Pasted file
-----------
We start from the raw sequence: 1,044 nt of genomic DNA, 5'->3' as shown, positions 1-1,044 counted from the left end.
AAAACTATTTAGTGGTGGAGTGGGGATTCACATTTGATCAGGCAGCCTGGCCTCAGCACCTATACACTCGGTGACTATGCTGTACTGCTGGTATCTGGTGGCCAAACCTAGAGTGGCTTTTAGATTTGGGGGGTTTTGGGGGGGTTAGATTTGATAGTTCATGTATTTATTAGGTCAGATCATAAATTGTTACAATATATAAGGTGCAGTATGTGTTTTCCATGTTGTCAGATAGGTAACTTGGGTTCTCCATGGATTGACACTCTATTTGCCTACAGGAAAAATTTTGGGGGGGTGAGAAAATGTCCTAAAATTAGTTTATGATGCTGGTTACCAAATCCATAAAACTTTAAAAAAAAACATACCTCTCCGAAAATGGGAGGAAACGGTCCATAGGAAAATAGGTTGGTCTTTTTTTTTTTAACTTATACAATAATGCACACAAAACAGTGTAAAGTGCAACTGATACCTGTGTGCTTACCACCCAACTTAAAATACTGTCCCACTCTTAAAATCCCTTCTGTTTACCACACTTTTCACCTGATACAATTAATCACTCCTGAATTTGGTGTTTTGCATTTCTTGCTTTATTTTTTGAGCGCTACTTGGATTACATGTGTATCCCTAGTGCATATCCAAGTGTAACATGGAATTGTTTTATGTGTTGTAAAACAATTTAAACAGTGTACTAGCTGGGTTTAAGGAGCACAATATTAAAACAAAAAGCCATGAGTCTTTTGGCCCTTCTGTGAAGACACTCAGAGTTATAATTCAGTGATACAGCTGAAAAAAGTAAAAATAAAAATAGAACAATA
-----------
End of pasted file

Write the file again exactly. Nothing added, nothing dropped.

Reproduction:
We start from the raw sequence: 1,044 nt of genomic DNA, 5'->3' as shown, positions 1-1,044 counted from the left end.
AAAACTATTTAGTGGTGGAGTGGGGATTCACATTTGATCAGGCAGCCTGGCCTCAGCACCTATACACTCGGTGACTATGCTGTACTGCTGGTATCTGGTGGCCAAACCTAGAGTGGCTTTTAGATTTGGGGGGTTTTGGGGGGGTTAGATTTGATAGTTCATGTATTTATTAGGTCAGATCATAAATTGTTACAATATATAAGGTGCAGTATGTGTTTTCCATGTTGTCAGATAGGTAACTTGGGTTCTCCATGGATTGACACTCTATTTGCCTACAGGAAAAATTTTGGGGGGGTGAGAAAATGTCCTAAAATTAGTTTATGATGCTGGTTACCAAATCCATAAAACTTTAAAAAAAAACATACCTCTCCGAAAATGGGAGGAAACGGTCCATAGGAAAATAGGTTGGTCTTTTTTTTTTTAACTTATACAATAATGCACACAAAACAGTGTAAAGTGCAACTGATACCTGTGTGCTTACCACCCAACTTAAAATACTGTCCCACTCTTAAAATCCCTTCTGTTTACCACACTTTTCACCTGATACAATTAATCACTCCTGAATTTGGTGTTTTGCATTTCTTGCTTTATTTTTTGAGCGCTACTTGGATTACATGTGTATCCCTAGTGCATATCCAAGTGTAACATGGAATTGTTTTATGTGTTGTAAAACAATTTAAACAGTGTACTAGCTGGGTTTAAGGAGCACAATATTAAAACAAAAAGCCATGAGTCTTTTGGCCCTTCTGTGAAGACACTCAGAGTTATAATTCAGTGATACAGCTGAAAAAAGTAAAAATAAAAATAGAACAATA